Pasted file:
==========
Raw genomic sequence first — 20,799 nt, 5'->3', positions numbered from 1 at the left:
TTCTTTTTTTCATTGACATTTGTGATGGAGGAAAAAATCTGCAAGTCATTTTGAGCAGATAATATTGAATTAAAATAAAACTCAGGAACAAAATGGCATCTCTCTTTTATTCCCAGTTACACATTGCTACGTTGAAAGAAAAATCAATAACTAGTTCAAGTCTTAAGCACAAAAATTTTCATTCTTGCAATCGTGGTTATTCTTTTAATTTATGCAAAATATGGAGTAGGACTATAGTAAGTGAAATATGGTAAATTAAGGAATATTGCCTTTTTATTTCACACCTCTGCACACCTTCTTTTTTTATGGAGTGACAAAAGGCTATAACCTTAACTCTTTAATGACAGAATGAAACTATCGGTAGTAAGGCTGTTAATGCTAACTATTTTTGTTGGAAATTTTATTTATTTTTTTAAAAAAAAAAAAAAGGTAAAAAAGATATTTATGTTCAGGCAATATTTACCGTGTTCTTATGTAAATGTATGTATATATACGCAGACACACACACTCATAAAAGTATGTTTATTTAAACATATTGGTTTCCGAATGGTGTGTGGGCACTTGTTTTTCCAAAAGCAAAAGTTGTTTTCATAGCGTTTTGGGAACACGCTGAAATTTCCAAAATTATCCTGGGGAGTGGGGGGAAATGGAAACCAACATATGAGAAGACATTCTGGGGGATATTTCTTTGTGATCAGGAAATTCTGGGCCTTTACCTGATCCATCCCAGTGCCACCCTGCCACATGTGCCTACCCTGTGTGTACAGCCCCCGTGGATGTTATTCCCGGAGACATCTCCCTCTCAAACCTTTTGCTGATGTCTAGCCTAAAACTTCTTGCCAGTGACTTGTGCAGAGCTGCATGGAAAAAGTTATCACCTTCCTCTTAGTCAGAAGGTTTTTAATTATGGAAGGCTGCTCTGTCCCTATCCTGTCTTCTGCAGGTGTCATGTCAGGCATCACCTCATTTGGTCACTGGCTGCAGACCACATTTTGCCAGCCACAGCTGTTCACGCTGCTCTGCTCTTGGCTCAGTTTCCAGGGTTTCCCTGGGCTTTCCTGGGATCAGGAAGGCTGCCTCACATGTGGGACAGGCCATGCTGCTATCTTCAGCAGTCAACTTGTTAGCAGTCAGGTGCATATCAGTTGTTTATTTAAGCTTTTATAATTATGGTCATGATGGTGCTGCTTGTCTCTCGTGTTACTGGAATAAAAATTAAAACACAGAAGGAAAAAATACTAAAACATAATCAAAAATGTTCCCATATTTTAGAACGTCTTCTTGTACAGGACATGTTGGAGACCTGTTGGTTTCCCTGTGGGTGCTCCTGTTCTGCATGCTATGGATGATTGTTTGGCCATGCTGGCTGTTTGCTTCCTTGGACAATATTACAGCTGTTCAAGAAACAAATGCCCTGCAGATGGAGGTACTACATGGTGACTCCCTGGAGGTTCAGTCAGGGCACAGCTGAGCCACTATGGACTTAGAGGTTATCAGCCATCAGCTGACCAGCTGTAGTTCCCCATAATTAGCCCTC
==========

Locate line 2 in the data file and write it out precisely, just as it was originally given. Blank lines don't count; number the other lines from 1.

TTCTTTTTTTCATTGACATTTGTGATGGAGGAAAAAATCTGCAAGTCATTTTGAGCAGATAATATTGAATTAAAATAAAACTCAGGAACAAAATGGCATCTCTCTTTTATTCCCAGTTACACATTGCTACGTTGAAAGAAAAATCAATAACTAGTTCAAGTCTTAAGCACAAAAATTTTCATTCTTGCAATCGTGGTTATTCTTTTAATTTATGCAAAATATGGAGTAGGACTATAGTAAGTGAAATATGGTAAATTAAGGAATATTGCCTTTTTATTTCACACCTCTGCACACCTTCTTTTTTTATGGAGTGACAAAAGGCTATAACCTTAACTCTTTAATGACAGAATGAAACTATCGGTAGTAAGGCTGTTAATGCTAACTATTTTTGTTGGAAATTTTATTTATTTTTTTAAAAAAAAAAAAAAGGTAAAAAAGATATTTATGTTCAGGCAATATTTACCGTGTTCTTATGTAAATGTATGTATATATACGCAGACACACACACTCATAAAAGTATGTTTATTTAAACATATTGGTTTCCGAATGGTGTGTGGGCACTTGTTTTTCCAAAAGCAAAAGTTGTTTTCATAGCGTTTTGGGAACACGCTGAAATTTCCAAAATTATCCTGGGGAGTGGGGGGAAATGGAAACCAACATATGAGAAGACATTCTGGGGGATATTTCTTTGTGATCAGGAAATTCTGGGCCTTTACCTGATCCATCCCAGTGCCACCCTGCCACATGTGCCTACCCTGTGTGTACAGCCCCCGTGGATGTTATTCCCGGAGACATCTCCCTCTCAAACCTTTTGCTGATGTCTAGCCTAAAACTTCTTGCCAGTGACTTGTGCAGAGCTGCATGGAAAAAGTTATCACCTTCCTCTTAGTCAGAAGGTTTTTAATTATGGAAGGCTGCTCTGTCCCTATCCTGTCTTCTGCAGGTGTCATGTCAGGCATCACCTCATTTGGTCACTGGCTGCAGACCACATTTTGCCAGCCACAGCTGTTCACGCTGCTCTGCTCTTGGCTCAGTTTCCAGGGTTTCCCTGGGCTTTCCTGGGATCAGGAAGGCTGCCTCACATGTGGGACAGGCCATGCTGCTATCTTCAGCAGTCAACTTGTTAGCAGTCAGGTGCATATCAGTTGTTTATTTAAGCTTTTATAATTATGGTCATGATGGTGCTGCTTGTCTCTCGTGTTACTGGAATAAAAATTAAAACACAGAAGGAAAAAATACTAAAACATAATCAAAAATGTTCCCATATTTTAGAACGTCTTCTTGTACAGGACATGTTGGAGACCTGTTGGTTTCCCTGTGGGTGCTCCTGTTCTGCATGCTATGGATGATTGTTTGGCCATGCTGGCTGTTTGCTTCCTTGGACAATATTACAGCTGTTCAAGAAACAAATGCCCTGCAGATGGAGGTACTACATGGTGACTCCCTGGAGGTTCAGTCAGGGCACAGCTGAGCCACTATGGACTTAGAGGTTATCAGCCATCAGCTGACCAGCTGTAGTTCCCCATAATTAGCCCTC